Now, since I’ve moved to Trondheim, doing that in summer is impossible, the sun does not go below 6° during this time :-) In winter, I did some flight ending after sunset and before the end of civil twilight. In these cases, you need to be careful, the cloud cover will have a significant impact on the amount of light you get, no clouds, you are ok until the end of the civil twilight, with clouds in the South West direction (where the sun sets in winter here), it gets darker a lot quicker!
My last flight of 2020 was in the Cub and ended at 15.15 Local time with the end of civil twilight that day being at 15.52 and it that was as far as I would feel safe and comfortable with the Cub (I know, WWII pilots would laugh at me, they flew cubs in pitch dark and landed on unprepared field, but different times:-).
Other times, I had been able to push it closer to the end of the civil twilight, with clear sky.

ENVA, Norway

As for EASA rules, Day VFR is from sunrise (-30 minutes) to sunset (+30minutes).

As for Twilight, there is:

  • Civil Twilight (6° below horizon – persons are able to see to work outside)
  • Nautical Twilight (12° below horizon – sailors can see the horizon at sea)
  • Astronomical Twilight (18° below horizon – you can see the stars in the night sky)

The gaining, and maintaining, of a FAA Night Rating are stricter than EASA.
FAR §61.57 Recent flight experience: b) Night takeoff and landing experience. . .no person may act as pilot in command of an aircraft carrying passengers during the period beginning 1 hour after sunset and ending 1 hour before sunrise, unless within the preceding 90 days that person has made at least three takeoffs and three landings to a full stop during the period beginning 1 hour after sunset and ending 1 hour before sunrise, . .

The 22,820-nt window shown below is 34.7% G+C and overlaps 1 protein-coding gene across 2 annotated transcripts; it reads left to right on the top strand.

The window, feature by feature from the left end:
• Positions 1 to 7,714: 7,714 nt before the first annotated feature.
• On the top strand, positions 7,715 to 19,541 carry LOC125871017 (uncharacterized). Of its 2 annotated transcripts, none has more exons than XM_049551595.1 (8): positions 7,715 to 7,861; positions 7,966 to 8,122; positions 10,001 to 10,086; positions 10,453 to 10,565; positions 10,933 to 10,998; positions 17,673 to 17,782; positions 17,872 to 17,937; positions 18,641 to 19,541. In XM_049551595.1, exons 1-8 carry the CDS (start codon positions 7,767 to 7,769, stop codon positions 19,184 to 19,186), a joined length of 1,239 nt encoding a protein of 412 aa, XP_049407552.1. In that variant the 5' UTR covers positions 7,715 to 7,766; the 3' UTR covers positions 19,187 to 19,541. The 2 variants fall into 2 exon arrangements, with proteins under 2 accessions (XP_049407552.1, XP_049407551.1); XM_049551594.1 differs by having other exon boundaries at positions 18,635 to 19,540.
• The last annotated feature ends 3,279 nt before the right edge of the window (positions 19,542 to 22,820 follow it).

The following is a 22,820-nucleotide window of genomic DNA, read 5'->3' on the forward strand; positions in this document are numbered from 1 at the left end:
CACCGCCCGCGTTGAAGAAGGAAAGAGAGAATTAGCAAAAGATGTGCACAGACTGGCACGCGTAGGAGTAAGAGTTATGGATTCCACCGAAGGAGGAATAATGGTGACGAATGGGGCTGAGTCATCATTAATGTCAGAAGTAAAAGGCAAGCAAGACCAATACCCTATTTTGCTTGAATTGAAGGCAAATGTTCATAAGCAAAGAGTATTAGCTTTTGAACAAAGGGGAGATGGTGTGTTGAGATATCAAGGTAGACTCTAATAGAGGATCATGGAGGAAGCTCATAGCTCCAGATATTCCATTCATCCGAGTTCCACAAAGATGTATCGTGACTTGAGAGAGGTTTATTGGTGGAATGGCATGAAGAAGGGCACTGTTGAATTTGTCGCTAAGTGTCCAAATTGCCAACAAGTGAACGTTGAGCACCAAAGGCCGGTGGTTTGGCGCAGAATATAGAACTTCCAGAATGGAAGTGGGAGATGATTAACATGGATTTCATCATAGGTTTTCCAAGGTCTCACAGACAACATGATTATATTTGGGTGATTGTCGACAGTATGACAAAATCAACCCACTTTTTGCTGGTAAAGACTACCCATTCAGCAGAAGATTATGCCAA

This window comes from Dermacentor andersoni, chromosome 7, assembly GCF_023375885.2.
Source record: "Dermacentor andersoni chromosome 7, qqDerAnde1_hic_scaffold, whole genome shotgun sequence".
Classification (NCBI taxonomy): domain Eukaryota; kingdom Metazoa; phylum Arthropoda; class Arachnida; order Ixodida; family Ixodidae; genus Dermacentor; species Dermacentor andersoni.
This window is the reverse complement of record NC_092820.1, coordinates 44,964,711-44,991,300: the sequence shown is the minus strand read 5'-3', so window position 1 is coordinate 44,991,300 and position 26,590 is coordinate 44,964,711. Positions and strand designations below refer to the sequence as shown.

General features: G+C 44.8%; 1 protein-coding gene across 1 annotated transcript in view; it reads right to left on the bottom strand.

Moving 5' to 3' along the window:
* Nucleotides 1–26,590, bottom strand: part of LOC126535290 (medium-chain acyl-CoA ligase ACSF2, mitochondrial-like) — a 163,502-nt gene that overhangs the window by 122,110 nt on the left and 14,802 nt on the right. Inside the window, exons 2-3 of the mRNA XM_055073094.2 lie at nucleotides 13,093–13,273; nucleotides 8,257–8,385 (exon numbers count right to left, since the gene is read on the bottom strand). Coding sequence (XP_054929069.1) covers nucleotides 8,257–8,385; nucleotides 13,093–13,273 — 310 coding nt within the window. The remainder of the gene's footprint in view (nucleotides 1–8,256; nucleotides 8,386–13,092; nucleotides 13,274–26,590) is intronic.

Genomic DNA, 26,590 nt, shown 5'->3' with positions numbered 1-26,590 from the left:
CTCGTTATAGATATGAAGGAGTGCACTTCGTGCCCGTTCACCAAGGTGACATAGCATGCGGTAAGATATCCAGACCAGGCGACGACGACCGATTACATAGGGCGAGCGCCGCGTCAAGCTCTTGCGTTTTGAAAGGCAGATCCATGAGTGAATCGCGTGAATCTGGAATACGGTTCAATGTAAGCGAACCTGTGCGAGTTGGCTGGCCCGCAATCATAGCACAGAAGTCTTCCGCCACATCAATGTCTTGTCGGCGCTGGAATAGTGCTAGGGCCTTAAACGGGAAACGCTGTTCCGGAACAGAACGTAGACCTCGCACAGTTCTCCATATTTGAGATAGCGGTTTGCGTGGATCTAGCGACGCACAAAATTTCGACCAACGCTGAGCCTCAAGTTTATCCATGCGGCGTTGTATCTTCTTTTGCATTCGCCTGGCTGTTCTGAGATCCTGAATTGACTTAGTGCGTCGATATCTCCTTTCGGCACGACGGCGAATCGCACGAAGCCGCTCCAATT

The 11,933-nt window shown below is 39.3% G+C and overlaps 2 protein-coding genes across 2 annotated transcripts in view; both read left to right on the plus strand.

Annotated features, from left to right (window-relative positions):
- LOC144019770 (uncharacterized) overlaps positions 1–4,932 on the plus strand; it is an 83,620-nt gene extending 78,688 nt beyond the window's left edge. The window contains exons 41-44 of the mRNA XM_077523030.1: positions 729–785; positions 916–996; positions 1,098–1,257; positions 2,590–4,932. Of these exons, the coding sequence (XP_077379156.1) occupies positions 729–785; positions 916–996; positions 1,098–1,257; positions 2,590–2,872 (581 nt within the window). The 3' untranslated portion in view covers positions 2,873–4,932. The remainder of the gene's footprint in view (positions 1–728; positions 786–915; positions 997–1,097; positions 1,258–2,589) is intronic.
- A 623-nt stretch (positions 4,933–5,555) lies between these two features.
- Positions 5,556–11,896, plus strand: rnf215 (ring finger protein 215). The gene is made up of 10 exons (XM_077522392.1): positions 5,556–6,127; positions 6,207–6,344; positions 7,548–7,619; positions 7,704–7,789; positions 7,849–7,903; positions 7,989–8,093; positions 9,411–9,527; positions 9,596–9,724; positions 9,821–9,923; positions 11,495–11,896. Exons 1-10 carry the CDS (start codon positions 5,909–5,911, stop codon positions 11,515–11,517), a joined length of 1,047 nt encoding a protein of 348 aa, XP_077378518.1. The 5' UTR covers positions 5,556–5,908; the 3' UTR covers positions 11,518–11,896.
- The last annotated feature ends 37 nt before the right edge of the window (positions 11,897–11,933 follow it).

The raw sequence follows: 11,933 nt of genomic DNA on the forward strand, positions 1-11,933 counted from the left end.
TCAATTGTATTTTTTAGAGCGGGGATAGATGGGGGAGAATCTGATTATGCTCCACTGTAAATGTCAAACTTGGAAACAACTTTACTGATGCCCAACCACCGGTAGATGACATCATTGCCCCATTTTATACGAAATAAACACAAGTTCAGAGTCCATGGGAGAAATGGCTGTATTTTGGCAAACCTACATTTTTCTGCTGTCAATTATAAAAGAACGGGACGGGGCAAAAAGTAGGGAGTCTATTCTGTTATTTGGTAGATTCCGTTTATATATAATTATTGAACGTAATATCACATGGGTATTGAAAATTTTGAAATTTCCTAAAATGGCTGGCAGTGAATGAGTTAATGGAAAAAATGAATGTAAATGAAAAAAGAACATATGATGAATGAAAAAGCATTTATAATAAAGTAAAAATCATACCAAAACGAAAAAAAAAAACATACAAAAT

Rochester, UK, United Kingdom

HeliPilot wrote:

As for EASA rules, Day VFR is from sunrise (-30 minutes) to sunset (+30minutes).

That is a simplification rule that some countries had in national regulation pre-SERA. SERA article 2.1.97:

97. ‘night’ means the hours between the end of evening civil twilight and the beginning of morning civil twilight. Civil twilight ends in the evening when the centre of the sun’s disc is 6 degrees below the horizon and begins in the morning when the centre of the sun’s disc is 6 degrees below the horizon;

FCL.001 says:

‘Night’ means the period between the end of evening civil twilight and the beginning of morning civil twilight or such other period between sunset and sunrise as may be prescribed by the appropriate authority.

Peter_G wrote:

The gaining, and maintaining, of a FAA Night Rating are stricter than EASA.
FAR §61.57

Interestingly, there are some broad exceptions, such as for commercial (AOC) operations and for multi-pilot turbine aircraft (with some total experience conditions).

ELLX

Peter_G14-Jan-21 11:4027
The gaining, and maintaining, of a FAA Night Rating are stricter than EASA

You are incorrect as for “gaining” a night rating; FAA is greatly more simplistic and less strict. Under FAA, It’s three hours and autmatically included with your PPL (not actually a rating).

For EASA (helicopter) it’s a course of 10hrs simulated instrument, 5hrs night flying & 5hrs theory instruction (with the prerequisite of having 100 hrs (post license issue) and 60 hrs PIC.

HeliPilot wrote:

As for EASA rules, Day VFR is from sunrise (-30 minutes) to sunset (+30minutes).

Please supply the source of this. Thanks.

Freelance IRI / CB-IR Instructor
LOWG | Worldwide